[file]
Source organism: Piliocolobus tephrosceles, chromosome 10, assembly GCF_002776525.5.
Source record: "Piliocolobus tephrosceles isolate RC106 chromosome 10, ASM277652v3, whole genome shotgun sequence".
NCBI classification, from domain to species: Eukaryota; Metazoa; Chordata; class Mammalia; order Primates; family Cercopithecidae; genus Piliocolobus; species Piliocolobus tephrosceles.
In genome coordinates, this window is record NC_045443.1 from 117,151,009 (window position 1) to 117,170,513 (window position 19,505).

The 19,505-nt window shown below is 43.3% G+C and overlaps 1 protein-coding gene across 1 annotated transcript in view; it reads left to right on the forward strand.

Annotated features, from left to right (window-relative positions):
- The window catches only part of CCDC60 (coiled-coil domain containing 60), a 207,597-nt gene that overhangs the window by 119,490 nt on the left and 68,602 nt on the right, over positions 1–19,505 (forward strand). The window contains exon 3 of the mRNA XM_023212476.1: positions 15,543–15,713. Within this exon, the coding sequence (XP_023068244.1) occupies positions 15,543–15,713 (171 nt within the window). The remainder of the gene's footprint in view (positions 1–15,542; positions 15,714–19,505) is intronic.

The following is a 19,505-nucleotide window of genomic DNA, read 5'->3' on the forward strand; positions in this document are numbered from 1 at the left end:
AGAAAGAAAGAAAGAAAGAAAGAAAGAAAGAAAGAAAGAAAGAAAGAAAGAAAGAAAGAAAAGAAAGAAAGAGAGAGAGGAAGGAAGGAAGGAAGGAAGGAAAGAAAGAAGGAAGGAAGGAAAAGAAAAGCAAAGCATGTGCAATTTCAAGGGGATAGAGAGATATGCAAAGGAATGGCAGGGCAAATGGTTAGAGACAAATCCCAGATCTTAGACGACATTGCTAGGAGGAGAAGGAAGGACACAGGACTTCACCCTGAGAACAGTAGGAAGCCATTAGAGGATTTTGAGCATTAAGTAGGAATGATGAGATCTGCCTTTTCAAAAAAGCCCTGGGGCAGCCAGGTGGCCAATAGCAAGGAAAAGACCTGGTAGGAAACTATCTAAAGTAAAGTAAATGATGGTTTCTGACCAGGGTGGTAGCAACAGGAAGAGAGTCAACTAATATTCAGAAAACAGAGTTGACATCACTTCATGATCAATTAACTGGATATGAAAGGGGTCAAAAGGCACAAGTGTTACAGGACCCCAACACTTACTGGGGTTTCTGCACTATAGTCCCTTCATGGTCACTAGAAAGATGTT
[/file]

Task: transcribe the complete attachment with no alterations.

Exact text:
Source organism: Piliocolobus tephrosceles, chromosome 10, assembly GCF_002776525.5.
Source record: "Piliocolobus tephrosceles isolate RC106 chromosome 10, ASM277652v3, whole genome shotgun sequence".
NCBI classification, from domain to species: Eukaryota; Metazoa; Chordata; class Mammalia; order Primates; family Cercopithecidae; genus Piliocolobus; species Piliocolobus tephrosceles.
In genome coordinates, this window is record NC_045443.1 from 117,151,009 (window position 1) to 117,170,513 (window position 19,505).

The 19,505-nt window shown below is 43.3% G+C and overlaps 1 protein-coding gene across 1 annotated transcript in view; it reads left to right on the forward strand.

Annotated features, from left to right (window-relative positions):
- The window catches only part of CCDC60 (coiled-coil domain containing 60), a 207,597-nt gene that overhangs the window by 119,490 nt on the left and 68,602 nt on the right, over positions 1–19,505 (forward strand). The window contains exon 3 of the mRNA XM_023212476.1: positions 15,543–15,713. Within this exon, the coding sequence (XP_023068244.1) occupies positions 15,543–15,713 (171 nt within the window). The remainder of the gene's footprint in view (positions 1–15,542; positions 15,714–19,505) is intronic.

The following is a 19,505-nucleotide window of genomic DNA, read 5'->3' on the forward strand; positions in this document are numbered from 1 at the left end:
AGAAAGAAAGAAAGAAAGAAAGAAAGAAAGAAAGAAAGAAAGAAAGAAAGAAAGAAAGAAAAGAAAGAAAGAGAGAGAGGAAGGAAGGAAGGAAGGAAGGAAAGAAAGAAGGAAGGAAGGAAAAGAAAAGCAAAGCATGTGCAATTTCAAGGGGATAGAGAGATATGCAAAGGAATGGCAGGGCAAATGGTTAGAGACAAATCCCAGATCTTAGACGACATTGCTAGGAGGAGAAGGAAGGACACAGGACTTCACCCTGAGAACAGTAGGAAGCCATTAGAGGATTTTGAGCATTAAGTAGGAATGATGAGATCTGCCTTTTCAAAAAAGCCCTGGGGCAGCCAGGTGGCCAATAGCAAGGAAAAGACCTGGTAGGAAACTATCTAAAGTAAAGTAAATGATGGTTTCTGACCAGGGTGGTAGCAACAGGAAGAGAGTCAACTAATATTCAGAAAACAGAGTTGACATCACTTCATGATCAATTAACTGGATATGAAAGGGGTCAAAAGGCACAAGTGTTACAGGACCCCAACACTTACTGGGGTTTCTGCACTATAGTCCCTTCATGGTCACTAGAAAGATGTT